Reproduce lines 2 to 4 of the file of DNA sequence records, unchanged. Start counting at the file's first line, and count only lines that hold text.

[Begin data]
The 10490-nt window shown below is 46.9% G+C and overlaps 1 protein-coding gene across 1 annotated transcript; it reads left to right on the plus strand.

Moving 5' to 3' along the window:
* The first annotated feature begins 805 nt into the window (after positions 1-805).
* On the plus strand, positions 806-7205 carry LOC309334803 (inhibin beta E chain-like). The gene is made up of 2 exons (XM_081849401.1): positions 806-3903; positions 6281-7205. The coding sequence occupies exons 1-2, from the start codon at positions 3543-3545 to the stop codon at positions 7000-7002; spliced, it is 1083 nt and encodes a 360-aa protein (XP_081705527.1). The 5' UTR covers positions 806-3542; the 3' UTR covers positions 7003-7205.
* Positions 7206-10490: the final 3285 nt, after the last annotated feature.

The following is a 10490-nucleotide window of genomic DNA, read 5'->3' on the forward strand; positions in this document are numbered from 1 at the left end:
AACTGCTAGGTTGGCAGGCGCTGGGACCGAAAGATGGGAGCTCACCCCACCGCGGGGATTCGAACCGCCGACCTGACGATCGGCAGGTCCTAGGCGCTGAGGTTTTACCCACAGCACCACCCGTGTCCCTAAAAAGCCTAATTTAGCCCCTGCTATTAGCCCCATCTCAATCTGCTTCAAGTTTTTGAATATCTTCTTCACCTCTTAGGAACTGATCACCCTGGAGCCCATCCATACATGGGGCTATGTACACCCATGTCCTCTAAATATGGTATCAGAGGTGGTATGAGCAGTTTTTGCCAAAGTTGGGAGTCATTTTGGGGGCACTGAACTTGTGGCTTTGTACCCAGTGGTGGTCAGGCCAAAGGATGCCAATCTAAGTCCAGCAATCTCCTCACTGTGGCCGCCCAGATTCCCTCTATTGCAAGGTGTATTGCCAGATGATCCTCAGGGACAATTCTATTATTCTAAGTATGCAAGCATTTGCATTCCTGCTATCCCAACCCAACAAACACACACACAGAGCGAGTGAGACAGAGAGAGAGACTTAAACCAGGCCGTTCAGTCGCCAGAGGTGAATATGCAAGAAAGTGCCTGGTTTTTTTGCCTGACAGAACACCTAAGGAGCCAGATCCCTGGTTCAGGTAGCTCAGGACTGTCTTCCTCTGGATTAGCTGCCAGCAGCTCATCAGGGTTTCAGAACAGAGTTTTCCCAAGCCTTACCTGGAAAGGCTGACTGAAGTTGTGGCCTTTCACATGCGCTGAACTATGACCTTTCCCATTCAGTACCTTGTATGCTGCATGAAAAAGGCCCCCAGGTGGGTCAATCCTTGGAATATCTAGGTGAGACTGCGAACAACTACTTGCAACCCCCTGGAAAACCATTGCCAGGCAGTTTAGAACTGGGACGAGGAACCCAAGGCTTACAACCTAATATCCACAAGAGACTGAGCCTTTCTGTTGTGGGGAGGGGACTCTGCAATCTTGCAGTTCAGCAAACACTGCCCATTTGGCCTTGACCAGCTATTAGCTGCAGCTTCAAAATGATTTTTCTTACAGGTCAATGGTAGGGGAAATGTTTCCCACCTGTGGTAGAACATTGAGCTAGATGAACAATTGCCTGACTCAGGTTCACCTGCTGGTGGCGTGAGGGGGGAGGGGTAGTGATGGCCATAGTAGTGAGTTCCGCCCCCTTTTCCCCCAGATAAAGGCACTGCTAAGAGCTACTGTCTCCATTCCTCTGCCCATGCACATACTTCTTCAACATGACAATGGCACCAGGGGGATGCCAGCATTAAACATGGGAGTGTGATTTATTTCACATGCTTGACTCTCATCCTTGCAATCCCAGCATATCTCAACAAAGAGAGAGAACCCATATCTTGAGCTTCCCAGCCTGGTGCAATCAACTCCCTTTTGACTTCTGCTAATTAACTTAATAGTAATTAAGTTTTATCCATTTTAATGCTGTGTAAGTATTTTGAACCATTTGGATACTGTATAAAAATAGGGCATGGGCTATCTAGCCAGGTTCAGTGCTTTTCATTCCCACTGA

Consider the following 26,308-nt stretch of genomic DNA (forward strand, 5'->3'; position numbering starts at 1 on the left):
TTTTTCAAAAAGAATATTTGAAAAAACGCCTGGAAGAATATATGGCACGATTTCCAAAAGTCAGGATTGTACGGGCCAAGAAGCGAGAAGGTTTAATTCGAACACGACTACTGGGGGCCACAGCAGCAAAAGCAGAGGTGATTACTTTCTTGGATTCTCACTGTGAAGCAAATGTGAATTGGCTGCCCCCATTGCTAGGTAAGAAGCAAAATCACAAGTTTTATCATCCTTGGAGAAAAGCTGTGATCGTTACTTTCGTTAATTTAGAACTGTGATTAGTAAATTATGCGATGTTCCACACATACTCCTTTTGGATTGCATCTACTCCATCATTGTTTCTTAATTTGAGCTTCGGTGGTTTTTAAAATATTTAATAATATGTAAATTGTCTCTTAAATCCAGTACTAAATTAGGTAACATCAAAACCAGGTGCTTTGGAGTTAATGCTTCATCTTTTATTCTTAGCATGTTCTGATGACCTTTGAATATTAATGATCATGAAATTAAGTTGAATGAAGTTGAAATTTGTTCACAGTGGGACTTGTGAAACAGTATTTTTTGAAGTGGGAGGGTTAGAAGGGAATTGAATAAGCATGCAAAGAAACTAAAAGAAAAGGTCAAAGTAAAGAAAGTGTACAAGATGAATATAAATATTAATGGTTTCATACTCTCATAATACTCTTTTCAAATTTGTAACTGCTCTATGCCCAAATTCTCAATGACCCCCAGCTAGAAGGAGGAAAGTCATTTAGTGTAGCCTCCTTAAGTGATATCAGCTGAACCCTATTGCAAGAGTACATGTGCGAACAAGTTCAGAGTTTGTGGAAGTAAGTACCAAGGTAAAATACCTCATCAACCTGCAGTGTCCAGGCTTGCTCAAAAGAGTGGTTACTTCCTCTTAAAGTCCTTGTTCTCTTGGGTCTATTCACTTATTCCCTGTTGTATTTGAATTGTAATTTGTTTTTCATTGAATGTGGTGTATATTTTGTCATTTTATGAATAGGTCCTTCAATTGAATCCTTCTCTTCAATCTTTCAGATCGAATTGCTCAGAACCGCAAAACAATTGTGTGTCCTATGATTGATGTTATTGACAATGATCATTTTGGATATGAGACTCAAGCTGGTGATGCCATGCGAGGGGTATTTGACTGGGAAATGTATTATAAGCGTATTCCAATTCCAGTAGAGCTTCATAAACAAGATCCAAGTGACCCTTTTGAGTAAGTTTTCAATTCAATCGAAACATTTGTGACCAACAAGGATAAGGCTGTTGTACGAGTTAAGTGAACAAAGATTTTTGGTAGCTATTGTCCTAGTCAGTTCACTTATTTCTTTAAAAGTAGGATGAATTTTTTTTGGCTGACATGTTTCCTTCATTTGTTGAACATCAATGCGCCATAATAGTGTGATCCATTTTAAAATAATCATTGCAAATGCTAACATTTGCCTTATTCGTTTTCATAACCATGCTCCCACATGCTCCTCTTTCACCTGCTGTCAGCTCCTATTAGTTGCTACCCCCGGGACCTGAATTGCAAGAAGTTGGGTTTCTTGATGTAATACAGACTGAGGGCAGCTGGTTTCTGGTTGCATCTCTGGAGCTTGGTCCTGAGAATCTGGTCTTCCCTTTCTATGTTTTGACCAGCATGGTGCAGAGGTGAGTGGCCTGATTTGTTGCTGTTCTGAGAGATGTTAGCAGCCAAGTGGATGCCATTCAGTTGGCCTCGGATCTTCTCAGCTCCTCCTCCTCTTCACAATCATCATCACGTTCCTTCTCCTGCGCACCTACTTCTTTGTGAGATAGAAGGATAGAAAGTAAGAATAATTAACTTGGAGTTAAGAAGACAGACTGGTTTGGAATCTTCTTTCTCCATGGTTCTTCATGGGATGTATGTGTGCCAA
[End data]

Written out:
Moving 5' to 3' along the window:
* The first annotated feature begins 805 nt into the window (after positions 1-805).
* On the plus strand, positions 806-7205 carry LOC309334803 (inhibin beta E chain-like). The gene is made up of 2 exons (XM_081849401.1): positions 806-3903; positions 6281-7205. The coding sequence occupies exons 1-2, from the start codon at positions 3543-3545 to the stop codon at positions 7000-7002; spliced, it is 1083 nt and encodes a 360-aa protein (XP_081705527.1). The 5' UTR covers positions 806-3542; the 3' UTR covers positions 7003-7205.